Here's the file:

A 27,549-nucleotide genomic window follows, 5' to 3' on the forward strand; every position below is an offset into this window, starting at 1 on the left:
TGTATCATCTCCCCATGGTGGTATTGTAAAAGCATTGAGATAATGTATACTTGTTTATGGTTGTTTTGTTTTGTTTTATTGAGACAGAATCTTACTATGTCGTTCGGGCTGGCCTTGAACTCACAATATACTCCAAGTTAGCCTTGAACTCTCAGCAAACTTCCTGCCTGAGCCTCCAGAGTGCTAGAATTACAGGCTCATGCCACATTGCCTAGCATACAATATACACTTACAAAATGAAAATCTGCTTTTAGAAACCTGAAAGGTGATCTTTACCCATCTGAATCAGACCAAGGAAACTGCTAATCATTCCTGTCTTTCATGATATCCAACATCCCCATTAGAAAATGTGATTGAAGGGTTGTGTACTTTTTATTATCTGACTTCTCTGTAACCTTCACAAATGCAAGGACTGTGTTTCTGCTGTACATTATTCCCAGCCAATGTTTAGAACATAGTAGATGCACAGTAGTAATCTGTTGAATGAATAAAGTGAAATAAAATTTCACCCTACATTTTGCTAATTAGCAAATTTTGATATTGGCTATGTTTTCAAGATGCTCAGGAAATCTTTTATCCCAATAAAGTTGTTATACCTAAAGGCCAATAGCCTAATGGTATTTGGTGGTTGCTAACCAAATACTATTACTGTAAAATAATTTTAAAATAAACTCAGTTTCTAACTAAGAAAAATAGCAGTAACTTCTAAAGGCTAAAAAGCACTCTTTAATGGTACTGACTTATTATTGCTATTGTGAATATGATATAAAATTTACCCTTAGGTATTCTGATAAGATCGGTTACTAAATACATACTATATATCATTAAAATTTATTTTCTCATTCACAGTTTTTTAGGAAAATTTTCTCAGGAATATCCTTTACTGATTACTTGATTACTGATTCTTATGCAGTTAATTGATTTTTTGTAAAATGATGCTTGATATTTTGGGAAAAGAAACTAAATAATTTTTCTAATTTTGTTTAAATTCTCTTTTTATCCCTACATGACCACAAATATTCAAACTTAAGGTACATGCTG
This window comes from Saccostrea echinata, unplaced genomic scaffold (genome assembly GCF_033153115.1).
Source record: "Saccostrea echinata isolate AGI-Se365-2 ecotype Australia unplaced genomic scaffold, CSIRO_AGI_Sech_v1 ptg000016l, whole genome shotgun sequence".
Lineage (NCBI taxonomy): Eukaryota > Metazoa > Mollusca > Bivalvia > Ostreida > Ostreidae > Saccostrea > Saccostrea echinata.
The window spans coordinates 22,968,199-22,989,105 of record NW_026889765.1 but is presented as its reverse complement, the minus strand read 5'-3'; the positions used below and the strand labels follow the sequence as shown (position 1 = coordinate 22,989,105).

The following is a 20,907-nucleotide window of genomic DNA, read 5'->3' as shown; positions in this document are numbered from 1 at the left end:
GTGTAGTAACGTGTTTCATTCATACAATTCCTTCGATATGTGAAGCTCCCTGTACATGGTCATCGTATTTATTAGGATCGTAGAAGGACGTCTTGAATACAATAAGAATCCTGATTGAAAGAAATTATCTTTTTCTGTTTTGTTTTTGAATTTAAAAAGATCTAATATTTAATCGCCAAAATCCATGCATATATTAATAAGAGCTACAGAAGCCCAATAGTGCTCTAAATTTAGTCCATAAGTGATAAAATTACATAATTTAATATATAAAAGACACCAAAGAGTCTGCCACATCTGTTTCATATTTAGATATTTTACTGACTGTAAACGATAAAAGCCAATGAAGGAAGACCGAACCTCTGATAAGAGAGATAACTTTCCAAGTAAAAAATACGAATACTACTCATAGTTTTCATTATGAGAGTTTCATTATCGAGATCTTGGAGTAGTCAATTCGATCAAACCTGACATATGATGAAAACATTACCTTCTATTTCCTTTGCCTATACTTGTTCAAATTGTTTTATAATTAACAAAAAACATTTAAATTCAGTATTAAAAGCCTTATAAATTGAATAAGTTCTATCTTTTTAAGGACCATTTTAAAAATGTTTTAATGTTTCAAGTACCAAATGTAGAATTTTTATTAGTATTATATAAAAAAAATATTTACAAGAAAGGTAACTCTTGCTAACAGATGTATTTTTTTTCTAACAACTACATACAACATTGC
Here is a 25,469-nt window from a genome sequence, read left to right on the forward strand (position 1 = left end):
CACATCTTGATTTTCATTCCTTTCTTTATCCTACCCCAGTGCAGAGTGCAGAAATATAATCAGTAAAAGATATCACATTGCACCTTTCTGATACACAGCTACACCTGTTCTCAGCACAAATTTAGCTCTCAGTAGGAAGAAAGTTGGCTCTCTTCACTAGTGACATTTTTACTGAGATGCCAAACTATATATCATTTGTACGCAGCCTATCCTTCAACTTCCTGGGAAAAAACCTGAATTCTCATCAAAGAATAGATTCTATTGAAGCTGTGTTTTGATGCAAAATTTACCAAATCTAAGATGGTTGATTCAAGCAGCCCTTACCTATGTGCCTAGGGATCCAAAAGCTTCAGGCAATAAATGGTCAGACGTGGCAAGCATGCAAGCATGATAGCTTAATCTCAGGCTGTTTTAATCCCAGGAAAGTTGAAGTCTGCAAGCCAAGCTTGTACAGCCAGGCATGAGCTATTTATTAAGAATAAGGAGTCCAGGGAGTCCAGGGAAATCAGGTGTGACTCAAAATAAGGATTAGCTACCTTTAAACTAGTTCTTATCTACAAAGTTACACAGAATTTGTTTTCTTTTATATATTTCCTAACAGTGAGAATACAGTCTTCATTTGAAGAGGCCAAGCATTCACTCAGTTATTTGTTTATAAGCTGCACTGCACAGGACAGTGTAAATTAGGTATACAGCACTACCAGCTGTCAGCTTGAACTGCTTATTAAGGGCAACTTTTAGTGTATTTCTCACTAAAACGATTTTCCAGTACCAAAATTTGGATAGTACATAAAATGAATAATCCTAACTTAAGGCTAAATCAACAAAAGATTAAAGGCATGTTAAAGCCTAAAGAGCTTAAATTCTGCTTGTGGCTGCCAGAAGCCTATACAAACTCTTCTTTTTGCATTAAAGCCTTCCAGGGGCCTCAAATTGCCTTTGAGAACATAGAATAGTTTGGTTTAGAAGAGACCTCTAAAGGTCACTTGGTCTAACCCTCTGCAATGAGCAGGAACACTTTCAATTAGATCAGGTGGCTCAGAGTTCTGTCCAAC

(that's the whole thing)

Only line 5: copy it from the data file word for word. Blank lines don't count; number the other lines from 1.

Lineage (NCBI taxonomy): Eukaryota > Metazoa > Mollusca > Bivalvia > Ostreida > Ostreidae > Saccostrea > Saccostrea echinata.